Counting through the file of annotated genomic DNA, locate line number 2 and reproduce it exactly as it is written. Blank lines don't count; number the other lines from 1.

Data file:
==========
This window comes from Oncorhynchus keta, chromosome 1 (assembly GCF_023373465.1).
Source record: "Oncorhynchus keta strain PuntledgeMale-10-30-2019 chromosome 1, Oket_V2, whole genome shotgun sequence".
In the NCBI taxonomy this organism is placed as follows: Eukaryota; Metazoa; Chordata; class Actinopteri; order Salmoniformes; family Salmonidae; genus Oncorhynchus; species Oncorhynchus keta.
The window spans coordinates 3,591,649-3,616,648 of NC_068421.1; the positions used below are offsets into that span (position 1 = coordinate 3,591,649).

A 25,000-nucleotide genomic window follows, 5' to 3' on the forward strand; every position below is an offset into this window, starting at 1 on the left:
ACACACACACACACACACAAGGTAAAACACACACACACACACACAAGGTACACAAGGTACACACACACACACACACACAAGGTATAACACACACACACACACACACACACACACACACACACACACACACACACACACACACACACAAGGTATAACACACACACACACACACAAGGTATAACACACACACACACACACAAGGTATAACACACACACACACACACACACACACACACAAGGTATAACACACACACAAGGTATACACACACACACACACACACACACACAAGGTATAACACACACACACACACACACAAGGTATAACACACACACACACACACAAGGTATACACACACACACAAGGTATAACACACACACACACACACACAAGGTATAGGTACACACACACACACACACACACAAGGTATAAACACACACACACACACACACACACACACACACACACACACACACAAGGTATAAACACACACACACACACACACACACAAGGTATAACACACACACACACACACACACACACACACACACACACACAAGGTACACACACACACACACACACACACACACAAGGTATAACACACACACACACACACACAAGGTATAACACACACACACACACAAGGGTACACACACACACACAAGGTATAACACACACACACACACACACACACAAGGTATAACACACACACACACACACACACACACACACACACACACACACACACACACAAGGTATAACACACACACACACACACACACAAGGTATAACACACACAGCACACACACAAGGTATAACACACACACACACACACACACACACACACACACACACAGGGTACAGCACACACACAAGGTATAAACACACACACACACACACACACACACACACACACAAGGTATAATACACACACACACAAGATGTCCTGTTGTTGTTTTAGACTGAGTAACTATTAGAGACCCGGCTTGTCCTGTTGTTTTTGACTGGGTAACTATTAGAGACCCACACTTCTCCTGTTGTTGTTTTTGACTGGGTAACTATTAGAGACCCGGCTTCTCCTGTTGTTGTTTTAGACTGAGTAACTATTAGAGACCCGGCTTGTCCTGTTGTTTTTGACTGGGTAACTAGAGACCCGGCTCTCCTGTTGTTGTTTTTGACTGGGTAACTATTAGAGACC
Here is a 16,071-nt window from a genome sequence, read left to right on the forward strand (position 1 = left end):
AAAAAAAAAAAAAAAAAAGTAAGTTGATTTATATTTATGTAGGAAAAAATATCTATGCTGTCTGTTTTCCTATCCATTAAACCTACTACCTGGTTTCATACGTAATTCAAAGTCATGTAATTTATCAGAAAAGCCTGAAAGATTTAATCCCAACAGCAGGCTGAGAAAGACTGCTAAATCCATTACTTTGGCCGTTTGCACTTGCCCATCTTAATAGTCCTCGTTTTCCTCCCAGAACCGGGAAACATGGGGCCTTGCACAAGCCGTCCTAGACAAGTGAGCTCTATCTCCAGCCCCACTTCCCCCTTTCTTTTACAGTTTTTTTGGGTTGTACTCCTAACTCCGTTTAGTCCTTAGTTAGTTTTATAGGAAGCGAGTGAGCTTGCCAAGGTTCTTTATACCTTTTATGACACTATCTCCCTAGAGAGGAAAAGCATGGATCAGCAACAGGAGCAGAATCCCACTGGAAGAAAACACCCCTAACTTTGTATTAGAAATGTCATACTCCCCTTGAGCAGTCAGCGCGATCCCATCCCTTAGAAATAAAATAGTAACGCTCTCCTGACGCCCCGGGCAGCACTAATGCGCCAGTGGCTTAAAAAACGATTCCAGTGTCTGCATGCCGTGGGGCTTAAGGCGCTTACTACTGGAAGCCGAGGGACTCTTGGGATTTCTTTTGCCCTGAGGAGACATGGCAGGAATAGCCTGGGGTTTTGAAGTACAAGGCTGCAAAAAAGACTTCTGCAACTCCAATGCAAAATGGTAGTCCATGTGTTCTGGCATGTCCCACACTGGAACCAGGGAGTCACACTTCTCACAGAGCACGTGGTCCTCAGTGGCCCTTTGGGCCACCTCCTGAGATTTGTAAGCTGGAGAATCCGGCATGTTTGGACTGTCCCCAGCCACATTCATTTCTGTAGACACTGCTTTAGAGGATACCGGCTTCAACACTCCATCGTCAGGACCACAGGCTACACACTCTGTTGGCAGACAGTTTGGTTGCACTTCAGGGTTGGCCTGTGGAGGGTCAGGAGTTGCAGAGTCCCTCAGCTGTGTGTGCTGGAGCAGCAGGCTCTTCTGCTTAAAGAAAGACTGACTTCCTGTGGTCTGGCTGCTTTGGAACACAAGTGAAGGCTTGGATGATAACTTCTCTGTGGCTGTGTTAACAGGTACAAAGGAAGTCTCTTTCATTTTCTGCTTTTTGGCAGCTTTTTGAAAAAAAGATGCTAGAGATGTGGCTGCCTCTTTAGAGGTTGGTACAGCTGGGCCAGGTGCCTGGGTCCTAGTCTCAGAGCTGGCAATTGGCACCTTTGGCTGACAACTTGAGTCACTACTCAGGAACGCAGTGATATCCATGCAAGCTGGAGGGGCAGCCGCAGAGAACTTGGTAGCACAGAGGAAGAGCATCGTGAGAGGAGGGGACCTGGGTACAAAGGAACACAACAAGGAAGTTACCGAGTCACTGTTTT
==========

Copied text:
Source record: "Oncorhynchus keta strain PuntledgeMale-10-30-2019 chromosome 1, Oket_V2, whole genome shotgun sequence".